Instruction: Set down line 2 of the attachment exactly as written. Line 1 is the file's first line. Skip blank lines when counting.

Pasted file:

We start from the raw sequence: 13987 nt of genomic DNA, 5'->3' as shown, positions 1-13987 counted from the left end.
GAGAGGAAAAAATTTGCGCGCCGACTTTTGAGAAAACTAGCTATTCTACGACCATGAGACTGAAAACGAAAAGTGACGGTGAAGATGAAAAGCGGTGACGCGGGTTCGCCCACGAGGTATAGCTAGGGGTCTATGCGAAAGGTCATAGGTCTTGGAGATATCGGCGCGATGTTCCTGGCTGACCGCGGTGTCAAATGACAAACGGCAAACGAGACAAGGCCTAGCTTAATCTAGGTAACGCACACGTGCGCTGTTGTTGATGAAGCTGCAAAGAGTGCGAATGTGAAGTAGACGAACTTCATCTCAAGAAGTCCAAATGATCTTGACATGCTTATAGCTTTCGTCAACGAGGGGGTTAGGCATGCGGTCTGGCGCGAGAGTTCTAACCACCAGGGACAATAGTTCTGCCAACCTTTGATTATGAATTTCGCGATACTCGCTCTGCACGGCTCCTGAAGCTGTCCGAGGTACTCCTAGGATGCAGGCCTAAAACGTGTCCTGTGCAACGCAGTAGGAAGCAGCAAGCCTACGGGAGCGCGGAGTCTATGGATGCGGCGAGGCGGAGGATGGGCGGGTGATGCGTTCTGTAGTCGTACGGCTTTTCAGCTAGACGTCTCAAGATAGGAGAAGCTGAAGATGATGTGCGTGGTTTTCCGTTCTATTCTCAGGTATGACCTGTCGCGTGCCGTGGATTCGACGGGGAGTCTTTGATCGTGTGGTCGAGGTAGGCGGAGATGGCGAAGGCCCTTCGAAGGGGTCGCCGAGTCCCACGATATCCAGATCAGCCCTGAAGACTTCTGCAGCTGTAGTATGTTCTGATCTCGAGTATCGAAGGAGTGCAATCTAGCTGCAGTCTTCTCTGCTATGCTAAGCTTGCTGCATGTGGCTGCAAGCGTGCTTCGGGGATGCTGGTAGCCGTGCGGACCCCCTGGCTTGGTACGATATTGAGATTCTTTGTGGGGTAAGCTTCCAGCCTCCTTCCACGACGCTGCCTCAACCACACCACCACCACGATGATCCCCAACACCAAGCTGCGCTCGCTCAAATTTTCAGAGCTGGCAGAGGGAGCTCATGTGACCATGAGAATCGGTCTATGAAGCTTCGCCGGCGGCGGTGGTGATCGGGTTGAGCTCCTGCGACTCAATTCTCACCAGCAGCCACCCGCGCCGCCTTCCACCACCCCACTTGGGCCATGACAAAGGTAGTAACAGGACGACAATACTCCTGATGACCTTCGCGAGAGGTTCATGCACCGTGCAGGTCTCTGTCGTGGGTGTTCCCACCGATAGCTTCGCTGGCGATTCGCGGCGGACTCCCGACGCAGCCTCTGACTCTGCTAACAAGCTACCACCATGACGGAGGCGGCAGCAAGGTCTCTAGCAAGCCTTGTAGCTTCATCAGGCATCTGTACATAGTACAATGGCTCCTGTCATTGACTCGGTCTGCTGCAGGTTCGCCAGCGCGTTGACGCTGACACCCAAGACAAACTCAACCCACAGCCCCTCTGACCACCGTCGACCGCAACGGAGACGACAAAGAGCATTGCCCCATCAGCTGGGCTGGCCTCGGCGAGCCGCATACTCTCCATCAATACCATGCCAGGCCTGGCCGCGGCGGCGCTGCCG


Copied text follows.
GAGAGGAAAAAATTTGCGCGCCGACTTTTGAGAAAACTAGCTATTCTACGACCATGAGACTGAAAACGAAAAGTGACGGTGAAGATGAAAAGCGGTGACGCGGGTTCGCCCACGAGGTATAGCTAGGGGTCTATGCGAAAGGTCATAGGTCTTGGAGATATCGGCGCGATGTTCCTGGCTGACCGCGGTGTCAAATGACAAACGGCAAACGAGACAAGGCCTAGCTTAATCTAGGTAACGCACACGTGCGCTGTTGTTGATGAAGCTGCAAAGAGTGCGAATGTGAAGTAGACGAACTTCATCTCAAGAAGTCCAAATGATCTTGACATGCTTATAGCTTTCGTCAACGAGGGGGTTAGGCATGCGGTCTGGCGCGAGAGTTCTAACCACCAGGGACAATAGTTCTGCCAACCTTTGATTATGAATTTCGCGATACTCGCTCTGCACGGCTCCTGAAGCTGTCCGAGGTACTCCTAGGATGCAGGCCTAAAACGTGTCCTGTGCAACGCAGTAGGAAGCAGCAAGCCTACGGGAGCGCGGAGTCTATGGATGCGGCGAGGCGGAGGATGGGCGGGTGATGCGTTCTGTAGTCGTACGGCTTTTCAGCTAGACGTCTCAAGATAGGAGAAGCTGAAGATGATGTGCGTGGTTTTCCGTTCTATTCTCAGGTATGACCTGTCGCGTGCCGTGGATTCGACGGGGAGTCTTTGATCGTGTGGTCGAGGTAGGCGGAGATGGCGAAGGCCCTTCGAAGGGGTCGCCGAGTCCCACGATATCCAGATCAGCCCTGAAGACTTCTGCAGCTGTAGTATGTTCTGATCTCGAGTATCGAAGGAGTGCAATCTAGCTGCAGTCTTCTCTGCTATGCTAAGCTTGCTGCATGTGGCTGCAAGCGTGCTTCGGGGATGCTGGTAGCCGTGCGGACCCCCTGGCTTGGTACGATATTGAGATTCTTTGTGGGGTAAGCTTCCAGCCTCCTTCCACGACGCTGCCTCAACCACACCACCACCACGATGATCCCCAACACCAAGCTGCGCTCGCTCAAATTTTCAGAGCTGGCAGAGGGAGCTCATGTGACCATGAGAATCGGTCTATGAAGCTTCGCCGGCGGCGGTGGTGATCGGGTTGAGCTCCTGCGACTCAATTCTCACCAGCAGCCACCCGCGCCGCCTTCCACCACCCCACTTGGGCCATGACAAAGGTAGTAACAGGACGACAATACTCCTGATGACCTTCGCGAGAGGTTCATGCACCGTGCAGGTCTCTGTCGTGGGTGTTCCCACCGATAGCTTCGCTGGCGATTCGCGGCGGACTCCCGACGCAGCCTCTGACTCTGCTAACAAGCTACCACCATGACGGAGGCGGCAGCAAGGTCTCTAGCAAGCCTTGTAGCTTCATCAGGCATCTGTACATAGTACAATGGCTCCTGTCATTGACTCGGTCTGCTGCAGGTTCGCCAGCGCGTTGACGCTGACACCCAAGACAAACTCAACCCACAGCCCCTCTGACCACCGTCGACCGCAACGGAGACGACAAAGAGCATTGCCCCATCAGCTGGGCTGGCCTCGGCGAGCCGCATACTCTCCATCAATACCATGCCAGGCCTGGCCGCGGCGGCGCTGCCG